Council Cuts into Recreation Plan

WINNSBORO – Following an extensive executive session Monday night, County Council cut a swath through their $3.5 million recreation plan, shrinking a plan that has been, since its debut last year, more than $627,000 over budget down to more than $1.78 million under budget.

With a unanimous vote, Council eradicated recreation projects in districts 1, 5 and 7, while trimming the District 6 plan to the installation of a walking trail and football field lights at Drawdy Park. Districts 2 and 3 have had their plans combined into a plan that will be limited to the construction of a community center, contingent upon the acquisition of property.

The only district to remain intact is District 4, which will finally see the construction of its long-awaited community center, as well as a walking trail and outdoor basketball court. That plan originally came in at an estimated $641,660.

The recreation plan, which under its original estimate came in at a staggering $4,127,346, has now been slashed to $1,719,954.

The public safety components of the plan – a fire/EMS station in Jenkinsville and a fire station in Ridgeway – will proceed as planned, at a cost of $2,196,722.

The town of Ridgeway, which turned itself inside out earlier this year debating the merits of moving its proposed community center from near a County recycling center on Highway 21 at Smallwood Road to the vacant lot where the old Ridgeway School once stood at the corner of Church and Means streets, will not have to worry about those merits again for some time.

Efforts to locate the facility in town failed on a 2-3 vote last March after much heated debate. Under the revised plan, Ridgeway will see a new fire station, but recreation will have to wait.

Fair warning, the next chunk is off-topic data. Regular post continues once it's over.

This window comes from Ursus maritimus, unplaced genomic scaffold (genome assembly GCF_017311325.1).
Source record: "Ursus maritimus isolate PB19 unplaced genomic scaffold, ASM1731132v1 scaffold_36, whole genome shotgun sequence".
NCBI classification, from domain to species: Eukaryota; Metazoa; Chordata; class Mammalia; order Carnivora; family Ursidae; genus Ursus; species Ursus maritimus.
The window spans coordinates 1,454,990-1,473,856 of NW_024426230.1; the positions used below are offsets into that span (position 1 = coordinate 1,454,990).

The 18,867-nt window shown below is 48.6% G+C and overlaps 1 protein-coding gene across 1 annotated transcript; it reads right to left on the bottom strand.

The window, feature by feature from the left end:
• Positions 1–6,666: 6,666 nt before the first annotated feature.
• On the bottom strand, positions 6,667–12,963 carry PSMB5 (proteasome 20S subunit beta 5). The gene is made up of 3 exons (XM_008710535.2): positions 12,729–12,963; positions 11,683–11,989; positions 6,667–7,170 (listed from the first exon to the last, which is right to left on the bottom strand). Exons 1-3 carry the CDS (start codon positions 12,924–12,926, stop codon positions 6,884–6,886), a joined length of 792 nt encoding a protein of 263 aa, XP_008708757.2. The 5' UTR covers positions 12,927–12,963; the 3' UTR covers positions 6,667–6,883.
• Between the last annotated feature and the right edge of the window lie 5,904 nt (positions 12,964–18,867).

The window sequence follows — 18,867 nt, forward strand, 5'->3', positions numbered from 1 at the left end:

“They do want something, and I want them to have something,” District 1 Councilman Dan Ruff said, adding that location of the facility had nothing to do with the choices Council had to make. “No matter what I would have done, it wouldn’t have passed right now. It’s still going to happen, just not right now. There are several huge expenses standing in the way.”

Relocating the Courthouse temporarily to the HON Building, renovating the Courthouse, then moving back in from the HON Building, as well as repairing the Detention Center roof are just two of those huge expenses, Ruff said. Bridging the gap between the $1.1 million in bond money and the nearly $2.2 million estimated for the fire and EMS stations is another, District 7 Councilman Billy Smith said.

“Some of that $3.5 million (recreation budget) is going to have to be redirected to the fire and EMS portion of the plan,” Smith said. “Our priority was on the public safety projects.”

Ruff said that while the County was waiting on recreation to come back around on their to-do list, the School District has agreed to make available facilities at Geiger Elementary School for some County recreation activities.

District 1 had originally planned on a community center near Ridgeway, as well as an outdoor basketball court, for a total of $617,017. District 2, a community center and a combination EMS/recycling facility for $573,333. District 3, four playgrounds, equipment and a basketball court for $499,337. District 5, four playgrounds and equipment, three picnic shelters, two walking trails and a basketball court for $641,660. District 6, conversion of former County maintenance facility into a fitness center, lighting for fields, walking trails and a picnic shelter for $509,629. District 7, improvements to the genealogy building, basketball court, baseball/softball field, picnic shelter and restroom facilities for $644,440.

With the project debuting last September at $627,346 over budget, paring down the individual wish lists was also a real possibility in the original plan.

“This is not the end of the discussion about recreation in Fairfield County,” Smith said. “We were going to have to compromise. Maybe we can fund one or two (projects) now, determine how they’re going to work out, how successful they’re going to be, before we spend the whole pot of money on it. It was the best thing we could do at the time, all things considered.”